I'm not so much of a Kevin Costner fan but the level of entertainment that this film had giving me was more than enough. 'The Guardian,' although littered with clichés, is a very moving. The premise is a veteran United States Coast Guard rescue diver named Ben Randall (Kevin Costner) is sent to oversee the training of prospective divers at an elite school known as "A" School. Randall, who is still recovering from losing his crew in a failed rescue mission, makes sure the trainees understand the intensity of the life they are ready to embark upon. His unconventional methods are criticized by fellow coast guard personnel, but his experience is ultimately respected. Randall focuses on one trainee in particular, named Jake Fischer (Kutcher). Fischer's cockiness does not create a great first impression on Randall, but throughout the film their relationship undergoes a great change.
What really impressed me in this film was its representation of the USCG. There are very few films that highlight the actions of these brave men and women, and if nothing else, 'The Guardian' is an awe-inspiring tribute to the most overlooked branch of the United States armed forces. At times watching the swimmers endure in-the-water torture is very uncomfortable but effective. There are plenty of adrenaline-charged scenes, most of which involve either Coast Guard rescue swimmer training or actual missions. This story gripped my heart. It gave me a better understanding of the Coast Guard in a way that I would never experience except by first hand.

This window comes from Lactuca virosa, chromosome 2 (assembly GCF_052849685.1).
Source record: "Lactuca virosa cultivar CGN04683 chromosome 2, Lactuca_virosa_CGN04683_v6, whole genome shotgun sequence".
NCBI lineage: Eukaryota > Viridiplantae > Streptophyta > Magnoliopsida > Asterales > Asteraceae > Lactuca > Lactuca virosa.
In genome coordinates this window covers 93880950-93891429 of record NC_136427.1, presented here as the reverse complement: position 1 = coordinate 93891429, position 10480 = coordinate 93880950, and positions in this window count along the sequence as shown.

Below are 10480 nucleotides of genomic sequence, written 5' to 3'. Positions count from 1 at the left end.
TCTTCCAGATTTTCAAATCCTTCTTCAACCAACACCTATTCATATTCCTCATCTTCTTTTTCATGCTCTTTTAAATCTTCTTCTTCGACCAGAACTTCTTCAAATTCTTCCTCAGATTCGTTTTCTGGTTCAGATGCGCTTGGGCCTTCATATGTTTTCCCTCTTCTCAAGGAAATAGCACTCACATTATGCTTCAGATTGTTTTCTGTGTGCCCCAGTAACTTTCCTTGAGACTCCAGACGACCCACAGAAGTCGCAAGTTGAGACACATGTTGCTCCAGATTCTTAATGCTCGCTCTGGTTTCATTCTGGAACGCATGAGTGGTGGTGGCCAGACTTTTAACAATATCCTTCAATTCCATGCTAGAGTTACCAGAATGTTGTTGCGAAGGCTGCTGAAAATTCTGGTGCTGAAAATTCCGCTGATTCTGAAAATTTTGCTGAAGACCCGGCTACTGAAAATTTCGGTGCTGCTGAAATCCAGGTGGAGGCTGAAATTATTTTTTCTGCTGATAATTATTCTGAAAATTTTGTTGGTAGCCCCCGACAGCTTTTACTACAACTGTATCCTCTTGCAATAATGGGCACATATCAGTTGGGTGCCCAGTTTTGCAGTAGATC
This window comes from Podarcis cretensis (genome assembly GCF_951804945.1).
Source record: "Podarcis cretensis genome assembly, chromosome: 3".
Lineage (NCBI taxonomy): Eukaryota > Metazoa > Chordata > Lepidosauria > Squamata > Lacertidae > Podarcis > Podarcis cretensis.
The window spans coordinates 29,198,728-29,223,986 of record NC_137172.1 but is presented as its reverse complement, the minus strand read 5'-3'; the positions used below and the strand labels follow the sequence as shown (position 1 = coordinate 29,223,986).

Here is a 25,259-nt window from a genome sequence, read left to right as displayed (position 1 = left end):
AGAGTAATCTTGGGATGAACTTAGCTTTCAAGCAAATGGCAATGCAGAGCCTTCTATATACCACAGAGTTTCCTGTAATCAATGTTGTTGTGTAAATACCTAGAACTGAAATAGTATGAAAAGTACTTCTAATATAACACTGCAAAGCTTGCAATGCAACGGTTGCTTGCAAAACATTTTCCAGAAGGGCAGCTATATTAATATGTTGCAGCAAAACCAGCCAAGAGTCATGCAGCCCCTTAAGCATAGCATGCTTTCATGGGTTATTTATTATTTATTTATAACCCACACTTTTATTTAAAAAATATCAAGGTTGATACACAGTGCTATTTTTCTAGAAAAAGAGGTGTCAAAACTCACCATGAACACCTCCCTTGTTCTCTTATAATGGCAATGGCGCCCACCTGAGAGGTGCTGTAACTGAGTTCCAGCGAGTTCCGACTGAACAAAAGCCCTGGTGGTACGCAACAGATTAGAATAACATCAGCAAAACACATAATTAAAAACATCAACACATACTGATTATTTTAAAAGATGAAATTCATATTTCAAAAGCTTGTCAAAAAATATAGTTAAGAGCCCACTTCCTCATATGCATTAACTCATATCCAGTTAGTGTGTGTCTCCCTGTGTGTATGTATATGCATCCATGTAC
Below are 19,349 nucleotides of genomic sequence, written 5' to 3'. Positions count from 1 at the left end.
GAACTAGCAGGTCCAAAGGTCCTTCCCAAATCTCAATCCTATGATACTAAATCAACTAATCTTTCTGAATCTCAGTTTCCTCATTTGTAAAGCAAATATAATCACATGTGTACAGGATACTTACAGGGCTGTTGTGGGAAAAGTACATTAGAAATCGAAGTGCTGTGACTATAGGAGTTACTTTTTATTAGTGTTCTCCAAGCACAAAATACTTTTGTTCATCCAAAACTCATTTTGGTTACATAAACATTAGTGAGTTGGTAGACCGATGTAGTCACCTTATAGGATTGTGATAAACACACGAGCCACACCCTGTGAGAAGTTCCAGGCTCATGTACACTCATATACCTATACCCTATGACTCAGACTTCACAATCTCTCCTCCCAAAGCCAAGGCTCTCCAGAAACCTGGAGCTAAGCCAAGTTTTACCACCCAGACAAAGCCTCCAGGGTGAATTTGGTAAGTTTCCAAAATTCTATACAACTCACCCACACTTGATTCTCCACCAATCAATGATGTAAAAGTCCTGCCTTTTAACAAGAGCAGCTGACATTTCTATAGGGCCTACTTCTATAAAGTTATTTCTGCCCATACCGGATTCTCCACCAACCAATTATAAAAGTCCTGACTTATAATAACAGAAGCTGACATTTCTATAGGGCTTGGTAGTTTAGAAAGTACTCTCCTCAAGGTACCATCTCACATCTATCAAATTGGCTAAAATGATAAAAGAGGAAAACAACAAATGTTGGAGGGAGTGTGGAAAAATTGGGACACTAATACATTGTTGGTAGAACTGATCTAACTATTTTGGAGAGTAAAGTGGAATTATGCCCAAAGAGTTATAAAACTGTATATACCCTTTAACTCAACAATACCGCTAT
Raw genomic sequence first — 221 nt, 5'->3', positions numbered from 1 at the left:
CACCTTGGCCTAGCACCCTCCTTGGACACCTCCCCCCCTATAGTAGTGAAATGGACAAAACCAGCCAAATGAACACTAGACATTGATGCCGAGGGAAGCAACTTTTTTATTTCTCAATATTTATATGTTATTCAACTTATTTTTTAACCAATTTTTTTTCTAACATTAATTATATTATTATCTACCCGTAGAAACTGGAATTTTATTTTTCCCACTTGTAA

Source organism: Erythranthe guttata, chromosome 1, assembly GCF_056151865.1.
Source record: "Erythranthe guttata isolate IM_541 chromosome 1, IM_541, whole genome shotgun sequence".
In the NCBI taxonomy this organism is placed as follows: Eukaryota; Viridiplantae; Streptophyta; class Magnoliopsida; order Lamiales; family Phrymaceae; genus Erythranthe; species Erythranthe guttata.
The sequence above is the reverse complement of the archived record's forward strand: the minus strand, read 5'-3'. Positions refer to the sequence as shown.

I also found the characters just as appealing as the subject matter. Not only does Costner portray reluctant Coast Guard instructor Ben Randall with humor and sincerity, but his "average Joe, aw shucks" demeanor is reminiscent of Crash Davis in Bull Durham. Ashton Kutcher does a fine job as the full-of-himself Jake Fischer, a fast swimmer with a faster mouth, which often gets him into trouble. He was perfect as the 'son' model and didn't upstage or take anything away from the lead role with his performance, The cast is rounded out by veterans John Heard and Kurgan himself Clancy Brown as various Coast Guard personnel.
'The Guardian' is a powerful piece of cinematic history that will forever be remembered for its tribute to the heroism of the men and women of the USCG, as well as the dangers they must endure on a daily basis. Yes, it is very predictable and yes we have seen most of it before, but this film stands on its own in a climate of rehashed cheap entertainment that Hollywood has been rabidly feeding audiences. I can only hope that audiences receive 'The Guardian' as well as I have.